They’ve managed to turn Kix’s dream of creating world-class wines in Tennessee into a reality, winning “Best of Show” at the Wines of the South competition for its Syrah in 2007 and quickly selling out its early vintages. The wines are slowly rolling out across the country, starting with fine wine shops in New York City and New Orleans and even expanding to stores in a competing wine growing region, Oregon. With the addition of businessman John Russell to the Arrington Vineyards management team, the winery hopes to expand the label into a national recognized brand in major wine-consuming cities, including the Chicago area.

The grounds of Arrington Vineyards are nestled in the rolling hills outside Nashville. On a typical weekend evening, the winery and its cozy tasting room, retail store and inviting patio and picnic grounds, are a favored destination for tourists. They stop in the tasting room, enjoy a ‘flight’ of Arrington’s signature wines, then purchase a bottle and some local cheeses and smoked meats from the retail store and enjoy a picnic overlooking the lush vineyards. The winery also hosts a popular concert series, Music in the Vines, which attracts lovers of instrumental jazz music. Visitors are invited to bring blankets and chairs and relax and drink wine to the music as they watch the sun set over the rolling hills. There could not be a more idyllic scene.

The wines are all reasonably priced in the $20-$30 range. They offer a terrific value in terms of flavor and sophistication for the money. I was, in fact, delightfully surprised by the quality of the wines.

The 2009 Chardonnay ($21.99) had a delightful pineapple and apple pie nose that lead to some mouth-watering flavors of tangerine and apple. A hint of vanilla and smoky oak on the finish attested to aging in oak barrels. The award-winning Syrah 2008 ($27.99), is truly a standout. I could readily see why it won accolades. It’s a rich, aromatic wine with aromas and flavors of blackberries, raspberries, cloves and cocoa. Eighteen months of aging in American oak gives it complexity, making it the perfect accompaniment to grilled beef tenderloin or braised short ribs. I had it with some terrific locally raised cheeses and fresh baked bread and was instantly transported to nirvana.

My other favorite was the 2009 Viognier ($19.99), a really glamorous wine brimming with floral aromas and peach and honey flavors backed by some nicely tart nectarines and melons. This wine took Silver at last years’ Wines of the South competition and a Bronze at last year’s Indy International Wine Competition. Without even knowing that, I was certain that it had garnered awards!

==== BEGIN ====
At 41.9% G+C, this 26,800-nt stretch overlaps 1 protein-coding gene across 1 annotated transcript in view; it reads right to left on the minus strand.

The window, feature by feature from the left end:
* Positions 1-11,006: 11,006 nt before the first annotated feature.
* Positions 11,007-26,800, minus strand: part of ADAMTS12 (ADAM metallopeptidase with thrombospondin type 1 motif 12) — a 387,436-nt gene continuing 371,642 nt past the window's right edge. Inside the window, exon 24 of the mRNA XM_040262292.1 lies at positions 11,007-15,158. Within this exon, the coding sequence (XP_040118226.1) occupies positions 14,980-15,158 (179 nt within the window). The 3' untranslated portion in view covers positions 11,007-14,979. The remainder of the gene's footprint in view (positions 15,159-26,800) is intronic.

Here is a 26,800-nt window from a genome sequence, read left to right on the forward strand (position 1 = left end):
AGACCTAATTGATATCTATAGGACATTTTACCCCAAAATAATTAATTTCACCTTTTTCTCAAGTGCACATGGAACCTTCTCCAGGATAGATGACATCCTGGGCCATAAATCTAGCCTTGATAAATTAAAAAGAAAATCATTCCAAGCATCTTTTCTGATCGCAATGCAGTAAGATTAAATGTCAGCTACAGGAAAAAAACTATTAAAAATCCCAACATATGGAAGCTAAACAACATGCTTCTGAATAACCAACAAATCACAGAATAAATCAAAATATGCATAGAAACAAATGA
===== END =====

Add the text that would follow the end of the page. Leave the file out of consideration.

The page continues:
This is a full-tile Rhone Valley styled wine that, in fact, uses Rhone 4600 yeast in the fermentation process, giving it full tilt Viognier flavor. Muscat Blanc (13%) is added to give it some aromatic complexity. Winemaker Kip Summers truly showed his finesse by aging the wine strictly in stainless steel tanks to preserve the full richness of its glorious fruit.

Tennessee countryside, particularly outside Nashville, is among the most picturesque anywhere in the United States. The addition of Arrington Vineyards to this rich landscape makes the area a destination well worth consideration in your future travel plans.

Thursday, January 13, 2011

TRAVEL: Tennessee Civil War Trails of blood, glory and angst 150 years later










1. Lookout Mountain-a strategic stronghold during the Civil War
2. Honest Abe at the Tennessee Sesquicentennial Signature Event in Nashville
3. Stones River National Battlefield
4. Chief Ranger Gib Backlund of Stones River
5. "The Widow of the South"
6. Free Blacks fought on both sides of the Civil War
7. An infantryman's view of the Civil War
8. A Confederate Officer
9. Monuments at Chickamauga and Chattanooga National Military Park
10. New York Times Best Selling Author Robert Hicks, "The Widow of the South" with Dwight The Wine Doctor

Story and photos by Dwight Casimere

One hundred and fifty years later, and the scars from wounds of the Civil War still run deep and are red with fresh blood. Just listen to the words of Country music star and Grand Ole Opry member Trace Adkins at the State of Tennessee’s Signature Event for the state’s Civil War Sesquicentennial Celebration, held in Nashville last November. Just moments after congratulating the all-black Fisk Jubilee Singers of Fisk University, on their stellar performance, Adkins, a former Gospel singer himself, launched into this perfunctory diatribe:

“Over the generations it has seemed to me that Southern children, because of that terrible slavery issue, have been made to feel apologetic — if not guilty or ashamed — of their heritage,” Adkins told the audience at the Tennessee Performing Arts Center in Nashville.

“And I for one hope my children don’t feel that way, because everybody knows or should know that the majority of soldiers that fought for the Confederacy did not own slaves. I know that my grandfather didn’t, and had no aspirations of owning slaves. It wasn’t part of his makeup.”

“The main issue” that motivated the South to resist the North, was states’ rights. That’s what my grandfather told me — that that’s the reason why his grandfather went to war in the first place,” said Adkins.